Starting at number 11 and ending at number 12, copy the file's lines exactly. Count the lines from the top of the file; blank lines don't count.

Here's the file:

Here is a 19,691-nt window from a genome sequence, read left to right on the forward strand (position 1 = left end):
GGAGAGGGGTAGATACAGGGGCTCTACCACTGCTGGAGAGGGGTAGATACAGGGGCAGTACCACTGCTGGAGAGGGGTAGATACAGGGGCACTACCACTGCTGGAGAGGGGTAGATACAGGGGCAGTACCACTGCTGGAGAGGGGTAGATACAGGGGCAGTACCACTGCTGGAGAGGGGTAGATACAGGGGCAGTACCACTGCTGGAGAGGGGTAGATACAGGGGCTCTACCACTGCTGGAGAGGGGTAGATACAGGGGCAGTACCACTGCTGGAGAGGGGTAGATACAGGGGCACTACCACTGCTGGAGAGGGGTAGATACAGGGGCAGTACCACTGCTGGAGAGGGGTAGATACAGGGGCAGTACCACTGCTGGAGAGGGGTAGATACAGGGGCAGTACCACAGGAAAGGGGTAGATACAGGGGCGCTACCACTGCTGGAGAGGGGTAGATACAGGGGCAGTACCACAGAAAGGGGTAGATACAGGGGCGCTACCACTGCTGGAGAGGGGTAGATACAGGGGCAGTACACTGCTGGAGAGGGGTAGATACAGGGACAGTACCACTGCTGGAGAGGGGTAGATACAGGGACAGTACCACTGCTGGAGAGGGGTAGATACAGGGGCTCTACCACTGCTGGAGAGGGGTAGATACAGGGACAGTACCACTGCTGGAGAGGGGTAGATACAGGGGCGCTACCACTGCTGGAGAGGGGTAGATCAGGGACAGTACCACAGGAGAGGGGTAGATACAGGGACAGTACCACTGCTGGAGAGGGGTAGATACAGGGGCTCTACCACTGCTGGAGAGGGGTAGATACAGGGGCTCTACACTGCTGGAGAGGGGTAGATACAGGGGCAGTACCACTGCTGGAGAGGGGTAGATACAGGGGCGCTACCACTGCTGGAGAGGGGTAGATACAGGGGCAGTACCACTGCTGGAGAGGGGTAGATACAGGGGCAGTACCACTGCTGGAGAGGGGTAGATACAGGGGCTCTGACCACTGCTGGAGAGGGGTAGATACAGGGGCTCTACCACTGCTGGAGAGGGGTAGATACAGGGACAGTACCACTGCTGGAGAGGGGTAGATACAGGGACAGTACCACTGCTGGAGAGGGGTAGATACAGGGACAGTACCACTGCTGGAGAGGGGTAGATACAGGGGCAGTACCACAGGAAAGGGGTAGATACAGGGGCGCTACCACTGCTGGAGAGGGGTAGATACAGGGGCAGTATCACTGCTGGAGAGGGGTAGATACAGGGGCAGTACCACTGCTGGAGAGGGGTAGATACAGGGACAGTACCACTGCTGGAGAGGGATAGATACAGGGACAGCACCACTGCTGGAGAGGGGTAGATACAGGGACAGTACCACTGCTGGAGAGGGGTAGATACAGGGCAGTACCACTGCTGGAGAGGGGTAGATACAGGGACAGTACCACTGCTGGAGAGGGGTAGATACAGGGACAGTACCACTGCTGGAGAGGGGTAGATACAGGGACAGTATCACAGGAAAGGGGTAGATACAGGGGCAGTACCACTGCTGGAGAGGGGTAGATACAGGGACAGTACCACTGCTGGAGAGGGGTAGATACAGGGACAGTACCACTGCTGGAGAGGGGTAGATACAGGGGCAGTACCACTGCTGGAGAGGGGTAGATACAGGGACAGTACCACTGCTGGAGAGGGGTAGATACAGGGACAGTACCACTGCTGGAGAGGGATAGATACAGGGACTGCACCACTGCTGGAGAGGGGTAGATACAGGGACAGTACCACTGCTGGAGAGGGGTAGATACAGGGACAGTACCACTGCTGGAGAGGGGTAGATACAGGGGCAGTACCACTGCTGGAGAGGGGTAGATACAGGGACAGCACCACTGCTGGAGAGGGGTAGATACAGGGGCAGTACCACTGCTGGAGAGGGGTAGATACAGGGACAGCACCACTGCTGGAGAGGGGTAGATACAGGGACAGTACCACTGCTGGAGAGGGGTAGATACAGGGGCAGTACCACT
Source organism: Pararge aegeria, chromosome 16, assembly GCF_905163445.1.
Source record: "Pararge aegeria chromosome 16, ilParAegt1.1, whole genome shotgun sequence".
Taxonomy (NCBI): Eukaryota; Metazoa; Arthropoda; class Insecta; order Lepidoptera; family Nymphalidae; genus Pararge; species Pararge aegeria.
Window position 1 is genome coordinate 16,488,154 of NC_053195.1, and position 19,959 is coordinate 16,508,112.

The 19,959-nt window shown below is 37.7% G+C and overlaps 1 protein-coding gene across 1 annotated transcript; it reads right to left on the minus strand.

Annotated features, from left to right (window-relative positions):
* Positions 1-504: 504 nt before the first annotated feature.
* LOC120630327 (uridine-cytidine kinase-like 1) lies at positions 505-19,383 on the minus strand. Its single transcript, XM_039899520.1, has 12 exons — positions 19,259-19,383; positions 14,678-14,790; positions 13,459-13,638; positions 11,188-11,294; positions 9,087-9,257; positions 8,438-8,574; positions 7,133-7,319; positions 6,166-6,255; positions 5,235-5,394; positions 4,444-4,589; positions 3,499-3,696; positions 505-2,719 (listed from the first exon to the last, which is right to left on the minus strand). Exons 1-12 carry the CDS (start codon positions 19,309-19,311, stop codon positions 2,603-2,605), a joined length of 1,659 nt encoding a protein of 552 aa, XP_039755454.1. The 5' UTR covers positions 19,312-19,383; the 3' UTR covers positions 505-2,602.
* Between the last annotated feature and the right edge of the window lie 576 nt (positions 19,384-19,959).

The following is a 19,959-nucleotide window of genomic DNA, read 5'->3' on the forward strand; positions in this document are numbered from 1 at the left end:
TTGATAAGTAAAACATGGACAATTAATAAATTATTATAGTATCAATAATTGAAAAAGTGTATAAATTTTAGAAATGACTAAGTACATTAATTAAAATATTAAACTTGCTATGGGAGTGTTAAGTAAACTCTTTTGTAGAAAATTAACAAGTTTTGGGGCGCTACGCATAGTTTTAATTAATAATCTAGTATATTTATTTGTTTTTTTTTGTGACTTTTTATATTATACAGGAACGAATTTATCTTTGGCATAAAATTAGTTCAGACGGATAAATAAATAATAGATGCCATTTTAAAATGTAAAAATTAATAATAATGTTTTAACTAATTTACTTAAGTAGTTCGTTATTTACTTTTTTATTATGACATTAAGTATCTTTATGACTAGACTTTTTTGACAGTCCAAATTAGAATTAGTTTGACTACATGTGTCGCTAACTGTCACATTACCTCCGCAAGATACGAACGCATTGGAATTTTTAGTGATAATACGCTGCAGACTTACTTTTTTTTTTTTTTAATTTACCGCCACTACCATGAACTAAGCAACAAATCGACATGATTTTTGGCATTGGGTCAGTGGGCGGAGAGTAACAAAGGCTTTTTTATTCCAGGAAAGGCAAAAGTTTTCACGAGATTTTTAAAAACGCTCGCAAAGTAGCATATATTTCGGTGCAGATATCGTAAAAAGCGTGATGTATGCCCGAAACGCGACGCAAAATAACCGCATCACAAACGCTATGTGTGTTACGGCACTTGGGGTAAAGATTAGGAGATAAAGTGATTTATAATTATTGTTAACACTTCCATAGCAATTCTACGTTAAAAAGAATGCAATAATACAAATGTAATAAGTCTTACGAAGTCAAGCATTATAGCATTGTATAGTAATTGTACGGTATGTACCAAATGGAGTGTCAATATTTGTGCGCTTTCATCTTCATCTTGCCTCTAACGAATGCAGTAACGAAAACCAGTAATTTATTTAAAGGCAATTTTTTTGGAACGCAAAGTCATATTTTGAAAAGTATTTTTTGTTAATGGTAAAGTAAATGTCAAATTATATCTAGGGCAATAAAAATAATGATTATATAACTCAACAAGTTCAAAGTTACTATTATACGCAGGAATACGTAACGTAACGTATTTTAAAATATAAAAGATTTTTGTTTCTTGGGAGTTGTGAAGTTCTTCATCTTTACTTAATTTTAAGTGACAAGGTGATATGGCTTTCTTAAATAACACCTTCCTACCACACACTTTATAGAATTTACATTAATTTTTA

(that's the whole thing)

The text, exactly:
* Between the last annotated feature and the right edge of the window lie 576 nt (positions 19,384-19,959).

The following is a 19,959-nucleotide window of genomic DNA, read 5'->3' on the forward strand; positions in this document are numbered from 1 at the left end: